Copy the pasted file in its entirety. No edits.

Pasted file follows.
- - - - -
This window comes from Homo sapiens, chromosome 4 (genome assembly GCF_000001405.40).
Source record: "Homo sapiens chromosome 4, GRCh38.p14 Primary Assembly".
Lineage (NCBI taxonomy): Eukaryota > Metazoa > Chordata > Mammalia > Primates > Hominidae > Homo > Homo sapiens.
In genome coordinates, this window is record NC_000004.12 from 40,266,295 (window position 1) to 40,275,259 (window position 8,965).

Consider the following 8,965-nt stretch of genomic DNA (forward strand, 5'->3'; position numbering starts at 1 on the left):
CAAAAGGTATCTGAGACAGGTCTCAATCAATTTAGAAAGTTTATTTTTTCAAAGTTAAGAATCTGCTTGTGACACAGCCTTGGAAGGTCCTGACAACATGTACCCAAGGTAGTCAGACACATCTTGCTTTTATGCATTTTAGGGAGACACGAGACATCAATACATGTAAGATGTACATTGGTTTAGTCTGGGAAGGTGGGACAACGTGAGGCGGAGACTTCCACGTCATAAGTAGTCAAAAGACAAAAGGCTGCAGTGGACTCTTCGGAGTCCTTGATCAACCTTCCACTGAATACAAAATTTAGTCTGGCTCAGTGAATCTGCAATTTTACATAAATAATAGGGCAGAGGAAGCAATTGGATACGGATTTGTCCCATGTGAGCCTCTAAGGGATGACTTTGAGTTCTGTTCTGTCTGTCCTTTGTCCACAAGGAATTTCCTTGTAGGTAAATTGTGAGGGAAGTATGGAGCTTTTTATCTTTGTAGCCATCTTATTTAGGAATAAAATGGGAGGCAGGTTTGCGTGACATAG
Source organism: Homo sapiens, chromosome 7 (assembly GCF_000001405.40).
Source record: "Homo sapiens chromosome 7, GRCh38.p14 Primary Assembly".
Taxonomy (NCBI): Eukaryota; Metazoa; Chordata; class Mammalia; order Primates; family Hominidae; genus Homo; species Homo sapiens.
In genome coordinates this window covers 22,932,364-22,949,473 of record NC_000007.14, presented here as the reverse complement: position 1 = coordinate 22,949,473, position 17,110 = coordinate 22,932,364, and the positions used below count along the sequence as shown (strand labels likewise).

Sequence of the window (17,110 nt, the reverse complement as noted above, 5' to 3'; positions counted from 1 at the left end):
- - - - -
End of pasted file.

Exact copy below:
This window comes from Homo sapiens, chromosome 4 (genome assembly GCF_000001405.40).
Source record: "Homo sapiens chromosome 4, GRCh38.p14 Primary Assembly".
Lineage (NCBI taxonomy): Eukaryota > Metazoa > Chordata > Mammalia > Primates > Hominidae > Homo > Homo sapiens.
In genome coordinates, this window is record NC_000004.12 from 40,266,295 (window position 1) to 40,275,259 (window position 8,965).

Consider the following 8,965-nt stretch of genomic DNA (forward strand, 5'->3'; position numbering starts at 1 on the left):
CAAAAGGTATCTGAGACAGGTCTCAATCAATTTAGAAAGTTTATTTTTTCAAAGTTAAGAATCTGCTTGTGACACAGCCTTGGAAGGTCCTGACAACATGTACCCAAGGTAGTCAGACACATCTTGCTTTTATGCATTTTAGGGAGACACGAGACATCAATACATGTAAGATGTACATTGGTTTAGTCTGGGAAGGTGGGACAACGTGAGGCGGAGACTTCCACGTCATAAGTAGTCAAAAGACAAAAGGCTGCAGTGGACTCTTCGGAGTCCTTGATCAACCTTCCACTGAATACAAAATTTAGTCTGGCTCAGTGAATCTGCAATTTTACATAAATAATAGGGCAGAGGAAGCAATTGGATACGGATTTGTCCCATGTGAGCCTCTAAGGGATGACTTTGAGTTCTGTTCTGTCTGTCCTTTGTCCACAAGGAATTTCCTTGTAGGTAAATTGTGAGGGAAGTATGGAGCTTTTTATCTTTGTAGCCATCTTATTTAGGAATAAAATGGGAGGCAGGTTTGCGTGACATAG
Source organism: Homo sapiens, chromosome 7 (assembly GCF_000001405.40).
Source record: "Homo sapiens chromosome 7, GRCh38.p14 Primary Assembly".
Taxonomy (NCBI): Eukaryota; Metazoa; Chordata; class Mammalia; order Primates; family Hominidae; genus Homo; species Homo sapiens.
In genome coordinates this window covers 22,932,364-22,949,473 of record NC_000007.14, presented here as the reverse complement: position 1 = coordinate 22,949,473, position 17,110 = coordinate 22,932,364, and the positions used below count along the sequence as shown (strand labels likewise).

Sequence of the window (17,110 nt, the reverse complement as noted above, 5' to 3'; positions counted from 1 at the left end):